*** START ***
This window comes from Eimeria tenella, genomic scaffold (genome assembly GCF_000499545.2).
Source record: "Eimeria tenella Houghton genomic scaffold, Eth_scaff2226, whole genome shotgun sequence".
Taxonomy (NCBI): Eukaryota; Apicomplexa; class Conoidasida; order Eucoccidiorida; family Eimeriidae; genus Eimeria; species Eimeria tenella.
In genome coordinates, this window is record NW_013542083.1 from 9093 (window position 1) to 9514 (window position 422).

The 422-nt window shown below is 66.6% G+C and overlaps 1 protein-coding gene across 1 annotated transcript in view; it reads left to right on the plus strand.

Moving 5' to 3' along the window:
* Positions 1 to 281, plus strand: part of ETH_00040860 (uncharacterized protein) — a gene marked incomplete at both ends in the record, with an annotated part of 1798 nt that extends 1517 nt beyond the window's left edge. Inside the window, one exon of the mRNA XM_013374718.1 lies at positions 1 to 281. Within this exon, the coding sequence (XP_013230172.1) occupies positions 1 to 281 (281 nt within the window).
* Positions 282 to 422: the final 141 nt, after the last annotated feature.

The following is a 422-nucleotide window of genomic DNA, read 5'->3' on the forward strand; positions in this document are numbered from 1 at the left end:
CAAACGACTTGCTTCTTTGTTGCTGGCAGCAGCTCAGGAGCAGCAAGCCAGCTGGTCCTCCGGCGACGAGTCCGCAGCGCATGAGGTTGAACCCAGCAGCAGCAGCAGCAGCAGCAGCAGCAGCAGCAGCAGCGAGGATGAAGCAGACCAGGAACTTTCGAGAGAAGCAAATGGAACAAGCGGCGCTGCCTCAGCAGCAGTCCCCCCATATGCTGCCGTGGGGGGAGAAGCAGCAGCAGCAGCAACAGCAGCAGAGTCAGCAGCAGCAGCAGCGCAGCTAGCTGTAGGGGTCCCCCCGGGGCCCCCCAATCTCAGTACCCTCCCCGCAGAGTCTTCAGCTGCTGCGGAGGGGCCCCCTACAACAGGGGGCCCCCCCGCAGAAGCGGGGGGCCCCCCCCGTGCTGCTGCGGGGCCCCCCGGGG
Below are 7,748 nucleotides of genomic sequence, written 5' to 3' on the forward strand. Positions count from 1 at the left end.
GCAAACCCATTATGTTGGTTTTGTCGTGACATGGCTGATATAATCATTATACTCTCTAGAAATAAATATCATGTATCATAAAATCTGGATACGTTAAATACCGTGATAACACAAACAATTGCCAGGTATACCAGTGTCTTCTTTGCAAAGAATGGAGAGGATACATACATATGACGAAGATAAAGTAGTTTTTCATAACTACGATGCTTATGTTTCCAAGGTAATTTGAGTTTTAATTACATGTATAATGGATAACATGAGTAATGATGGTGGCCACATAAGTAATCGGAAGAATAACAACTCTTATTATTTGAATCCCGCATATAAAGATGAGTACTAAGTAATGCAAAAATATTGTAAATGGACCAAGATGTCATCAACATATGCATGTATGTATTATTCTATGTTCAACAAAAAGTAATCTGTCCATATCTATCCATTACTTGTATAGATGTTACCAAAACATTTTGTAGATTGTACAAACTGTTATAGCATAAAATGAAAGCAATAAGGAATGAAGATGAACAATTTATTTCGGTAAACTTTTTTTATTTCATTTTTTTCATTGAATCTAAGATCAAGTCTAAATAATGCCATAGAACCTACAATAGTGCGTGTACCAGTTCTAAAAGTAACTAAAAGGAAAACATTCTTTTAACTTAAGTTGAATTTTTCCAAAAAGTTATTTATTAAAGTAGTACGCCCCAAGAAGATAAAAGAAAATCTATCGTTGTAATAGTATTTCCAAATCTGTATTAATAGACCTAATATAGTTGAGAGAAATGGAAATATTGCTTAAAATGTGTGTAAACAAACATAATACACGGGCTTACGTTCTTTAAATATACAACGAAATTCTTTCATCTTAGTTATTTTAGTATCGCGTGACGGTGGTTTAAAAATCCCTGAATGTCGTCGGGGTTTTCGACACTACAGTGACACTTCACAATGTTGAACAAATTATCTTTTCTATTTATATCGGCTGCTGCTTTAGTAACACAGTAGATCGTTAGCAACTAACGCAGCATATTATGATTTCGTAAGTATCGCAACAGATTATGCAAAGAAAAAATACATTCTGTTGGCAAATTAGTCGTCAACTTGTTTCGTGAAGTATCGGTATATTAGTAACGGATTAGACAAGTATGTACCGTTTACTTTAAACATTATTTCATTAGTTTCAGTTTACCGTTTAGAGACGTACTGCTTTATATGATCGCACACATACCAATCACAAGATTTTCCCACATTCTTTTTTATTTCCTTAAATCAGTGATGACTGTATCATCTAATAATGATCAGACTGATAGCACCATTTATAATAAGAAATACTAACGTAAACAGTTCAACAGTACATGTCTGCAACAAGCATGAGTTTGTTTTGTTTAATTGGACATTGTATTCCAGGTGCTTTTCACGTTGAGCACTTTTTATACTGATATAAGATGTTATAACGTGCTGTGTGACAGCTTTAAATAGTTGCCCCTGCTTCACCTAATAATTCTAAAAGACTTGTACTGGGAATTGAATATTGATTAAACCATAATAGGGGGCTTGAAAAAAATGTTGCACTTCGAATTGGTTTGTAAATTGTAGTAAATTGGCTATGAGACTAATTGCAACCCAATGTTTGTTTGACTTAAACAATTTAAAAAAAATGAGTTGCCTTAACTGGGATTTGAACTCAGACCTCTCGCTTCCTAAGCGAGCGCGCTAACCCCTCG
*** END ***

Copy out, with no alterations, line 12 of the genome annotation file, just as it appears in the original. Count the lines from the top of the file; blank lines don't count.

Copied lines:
GCAAACCCATTATGTTGGTTTTGTCGTGACATGGCTGATATAATCATTATACTCTCTAGAAATAAATATCATGTATCATAAAATCTGGATACGTTAAATACCGTGATAACACAAACAATTGCCAGGTATACCAGTGTCTTCTTTGCAAAGAATGGAGAGGATACATACATATGACGAAGATAAAGTAGTTTTTCATAACTACGATGCTTATGTTTCCAAGGTAATTTGAGTTTTAATTACATGTATAATGGATAACATGAGTAATGATGGTGGCCACATAAGTAATCGGAAGAATAACAACTCTTATTATTTGAATCCCGCATATAAAGATGAGTACTAAGTAATGCAAAAATATTGTAAATGGACCAAGATGTCATCAACATATGCATGTATGTATTATTCTATGTTCAACAAAAAGTAATCTGTCCATATCTATCCATTACTTGTATAGATGTTACCAAAACATTTTGTAGATTGTACAAACTGTTATAGCATAAAATGAAAGCAATAAGGAATGAAGATGAACAATTTATTTCGGTAAACTTTTTTTATTTCATTTTTTTCATTGAATCTAAGATCAAGTCTAAATAATGCCATAGAACCTACAATAGTGCGTGTACCAGTTCTAAAAGTAACTAAAAGGAAAACATTCTTTTAACTTAAGTTGAATTTTTCCAAAAAGTTATTTATTAAAGTAGTACGCCCCAAGAAGATAAAAGAAAATCTATCGTTGTAATAGTATTTCCAAATCTGTATTAATAGACCTAATATAGTTGAGAGAAATGGAAATATTGCTTAAAATGTGTGTAAACAAACATAATACACGGGCTTACGTTCTTTAAATATACAACGAAATTCTTTCATCTTAGTTATTTTAGTATCGCGTGACGGTGGTTTAAAAATCCCTGAATGTCGTCGGGGTTTTCGACACTACAGTGACACTTCACAATGTTGAACAAATTATCTTTTCTATTTATATCGGCTGCTGCTTTAGTAACACAGTAGATCGTTAGCAACTAACGCAGCATATTATGATTTCGTAAGTATCGCAACAGATTATGCAAAGAAAAAATACATTCTGTTGGCAAATTAGTCGTCAACTTGTTTCGTGAAGTATCGGTATATTAGTAACGGATTAGACAAGTATGTACCGTTTACTTTAAACATTATTTCATTAGTTTCAGTTTACCGTTTAGAGACGTACTGCTTTATATGATCGCACACATACCAATCACAAGATTTTCCCACATTCTTTTTTATTTCCTTAAATCAGTGATGACTGTATCATCTAATAATGATCAGACTGATAGCACCATTTATAATAAGAAATACTAACGTAAACAGTTCAACAGTACATGTCTGCAACAAGCATGAGTTTGTTTTGTTTAATTGGACATTGTATTCCAGGTGCTTTTCACGTTGAGCACTTTTTATACTGATATAAGATGTTATAACGTGCTGTGTGACAGCTTTAAATAGTTGCCCCTGCTTCACCTAATAATTCTAAAAGACTTGTACTGGGAATTGAATATTGATTAAACCATAATAGGGGGCTTGAAAAAAATGTTGCACTTCGAATTGGTTTGTAAATTGTAGTAAATTGGCTATGAGACTAATTGCAACCCAATGTTTGTTTGACTTAAACAATTTAAAAAAAATGAGTTGCCTTAACTGGGATTTGAACTCAGACCTCTCGCTTCCTAAGCGAGCGCGCTAACCCCTCG